Tuesday, 21 March 2017
by Christopher Marlowe
If there is one thing that defines Christopher Marlowe's take on Tamburlaine, it is a rumbustious manipulation of the exotic and the violent to titillate audiences.
So it seems very unusual for an East Asian theatre company Yellow Earth to strip the tale of the nomad Mongol conqueror Tamburlaine of its oriental context and place it in something sounding like an English boarding school for the well-to-do, abandoned to its posh, affluent students by its teachers.
In this version Tamburlaine (Lourdes Faberes) becomes a kind of sadistic Flashman left to run riot through the dorms. This does not imply a criticism, it just feels rather disorientating, while adding a visceral post colonial subtext.
In fact this turned out to be a fascinating evening, albeit with a few longeurs as the catalogue of conquests is played out - the Scythian shepherd comes, is mocked by incumbent rulers who are then promptly conquered.
The cast of six, five women and one man, in an adaptation by director Ng Choon Ping, are mostly clad in tight fitting jodphurs and riding boots as if Mummy and Daddy has paid the extra fee for riding lessons or even as a passing reference to Jilly Cooper's bonkfest Riders with its fetishizing of belts and riding crops.
In fact, this is all a perfectly legitimate interpretation where the focus in the dramaturged text is on a feudal hierarchy upset by the newcomer, who having the means to enter this world, conducts his campaign with a wry serial savagery.
The two blood-and-thunder Marlowe plays about Tamburlaine have been concertinaed into two and a half hours. Tamburlaine starts off the glossy, self-conscious strutting young warrior dressed in slinky black with a silver dagger at his side and ends the weary patriarch with riding crop who has stormed through empires and transgressed religions.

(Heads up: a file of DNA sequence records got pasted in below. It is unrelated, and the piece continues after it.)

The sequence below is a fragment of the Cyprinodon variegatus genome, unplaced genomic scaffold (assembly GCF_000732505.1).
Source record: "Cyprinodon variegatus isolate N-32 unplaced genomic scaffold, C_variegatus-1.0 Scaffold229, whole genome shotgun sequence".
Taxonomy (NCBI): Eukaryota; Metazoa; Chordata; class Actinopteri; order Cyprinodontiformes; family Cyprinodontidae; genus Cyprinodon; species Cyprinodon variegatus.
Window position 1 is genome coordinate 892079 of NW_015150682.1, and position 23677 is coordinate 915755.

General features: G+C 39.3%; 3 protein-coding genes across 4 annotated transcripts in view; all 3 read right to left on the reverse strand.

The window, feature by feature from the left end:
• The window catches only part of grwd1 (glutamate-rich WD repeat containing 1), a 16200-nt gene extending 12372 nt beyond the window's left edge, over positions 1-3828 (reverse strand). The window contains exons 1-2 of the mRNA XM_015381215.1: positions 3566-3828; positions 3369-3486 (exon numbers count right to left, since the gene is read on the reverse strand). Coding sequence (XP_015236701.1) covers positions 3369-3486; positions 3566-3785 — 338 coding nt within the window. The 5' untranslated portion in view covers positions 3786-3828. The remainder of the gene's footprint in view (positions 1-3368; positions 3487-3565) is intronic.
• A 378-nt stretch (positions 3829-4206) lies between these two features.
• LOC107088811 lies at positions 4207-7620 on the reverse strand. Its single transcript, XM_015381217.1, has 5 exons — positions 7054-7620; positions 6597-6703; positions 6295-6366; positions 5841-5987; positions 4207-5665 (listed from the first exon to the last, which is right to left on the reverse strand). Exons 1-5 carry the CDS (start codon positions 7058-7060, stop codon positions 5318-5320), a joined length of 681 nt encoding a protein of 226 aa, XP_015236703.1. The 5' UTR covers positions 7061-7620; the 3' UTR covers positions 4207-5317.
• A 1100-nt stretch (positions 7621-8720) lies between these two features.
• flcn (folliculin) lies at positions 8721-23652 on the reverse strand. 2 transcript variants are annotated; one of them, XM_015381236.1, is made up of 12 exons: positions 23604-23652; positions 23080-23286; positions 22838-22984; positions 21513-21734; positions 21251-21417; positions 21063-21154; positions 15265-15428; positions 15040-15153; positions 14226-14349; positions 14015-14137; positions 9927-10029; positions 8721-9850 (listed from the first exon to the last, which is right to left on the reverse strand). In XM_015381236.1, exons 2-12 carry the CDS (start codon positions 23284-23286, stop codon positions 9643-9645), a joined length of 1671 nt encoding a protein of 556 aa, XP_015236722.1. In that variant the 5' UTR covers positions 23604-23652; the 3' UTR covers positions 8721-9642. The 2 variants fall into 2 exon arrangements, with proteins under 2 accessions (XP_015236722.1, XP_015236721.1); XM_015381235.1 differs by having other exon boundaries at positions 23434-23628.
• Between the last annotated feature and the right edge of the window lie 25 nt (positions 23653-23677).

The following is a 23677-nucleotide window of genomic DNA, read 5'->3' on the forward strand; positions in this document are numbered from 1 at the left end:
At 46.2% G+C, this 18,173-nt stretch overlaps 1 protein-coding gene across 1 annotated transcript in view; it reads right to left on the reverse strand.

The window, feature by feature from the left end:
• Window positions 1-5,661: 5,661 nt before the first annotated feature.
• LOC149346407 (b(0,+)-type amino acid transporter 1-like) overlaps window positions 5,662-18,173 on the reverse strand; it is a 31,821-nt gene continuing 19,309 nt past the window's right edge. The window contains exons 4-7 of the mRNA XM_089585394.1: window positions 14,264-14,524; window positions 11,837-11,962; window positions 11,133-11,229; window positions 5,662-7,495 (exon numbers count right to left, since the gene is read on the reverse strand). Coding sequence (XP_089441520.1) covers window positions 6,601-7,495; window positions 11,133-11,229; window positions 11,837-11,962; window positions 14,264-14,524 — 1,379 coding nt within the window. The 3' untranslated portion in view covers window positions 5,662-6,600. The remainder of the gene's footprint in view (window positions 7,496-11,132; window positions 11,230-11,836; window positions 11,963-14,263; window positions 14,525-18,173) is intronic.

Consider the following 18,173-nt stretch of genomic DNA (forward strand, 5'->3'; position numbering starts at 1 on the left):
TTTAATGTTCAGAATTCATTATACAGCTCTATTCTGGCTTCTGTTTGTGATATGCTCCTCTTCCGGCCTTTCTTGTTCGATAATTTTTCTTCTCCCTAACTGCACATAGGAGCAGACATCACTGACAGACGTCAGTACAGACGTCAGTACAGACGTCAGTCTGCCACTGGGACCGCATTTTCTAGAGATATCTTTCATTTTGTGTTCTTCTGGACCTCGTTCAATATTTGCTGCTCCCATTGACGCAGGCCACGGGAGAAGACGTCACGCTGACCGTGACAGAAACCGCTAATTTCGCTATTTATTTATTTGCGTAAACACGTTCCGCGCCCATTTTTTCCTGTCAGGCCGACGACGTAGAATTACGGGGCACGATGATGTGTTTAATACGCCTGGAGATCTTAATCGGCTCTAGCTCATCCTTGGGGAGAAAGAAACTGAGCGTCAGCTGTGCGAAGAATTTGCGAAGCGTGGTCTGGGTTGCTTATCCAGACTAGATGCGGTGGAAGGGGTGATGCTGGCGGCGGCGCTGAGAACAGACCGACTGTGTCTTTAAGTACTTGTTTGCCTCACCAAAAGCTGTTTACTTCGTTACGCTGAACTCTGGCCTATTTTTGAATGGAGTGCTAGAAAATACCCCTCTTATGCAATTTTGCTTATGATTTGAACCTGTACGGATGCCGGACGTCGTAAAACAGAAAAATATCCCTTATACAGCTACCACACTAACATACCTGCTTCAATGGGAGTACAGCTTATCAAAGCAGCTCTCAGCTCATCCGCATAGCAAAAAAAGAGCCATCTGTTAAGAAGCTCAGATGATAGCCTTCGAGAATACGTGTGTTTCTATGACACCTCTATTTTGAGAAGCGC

Along the way he entices Theridamas (Amanda Maud) to switch sides, cages Turkish Emperor Bajazeth (Melody Brown) and Empress Sabina (Susan Hingley), slaughters pleading virgins
The action plays out on a bare stage with marbled floor and a back wall of white squares with projections naming characters when it's needed as the actors metamorphosize from one role to another.
There's a glimpse of Edward II in Lee Wan's Persian Emperor with sly costuming in the shape of a black crown with the chin strap of an Asian rice hat (design by Moi Tran). .
Yet there are also times when the staging is a little too subtle and cryptic for its own good. The sudden insertion of a Billy Holiday jazz number and deliberately fuzzy projections of a singer and saxophonist felt just a little too cryptic.
There is, however, a nice line in sardonic wit in the costuming and addressing of the audience. The call of Zenocrate (Fiona Hampton), who becomes the reluctant consort of Tamburlaine to save her life, for a girdle is answered with an ingenious prop.
It's a brave venture to put on the epic Tamberlaine in the Arcola's smaller space with six actors and it can be a bit hit and miss. But the stylistic mash up and exceptional Taiko drumming soundscape created by Joji Hirota do make for an evocative, often exciting and unsettling production. So this Tamburlaine eventually conquered TLT and her chariot who pay homage with an upper range amber light.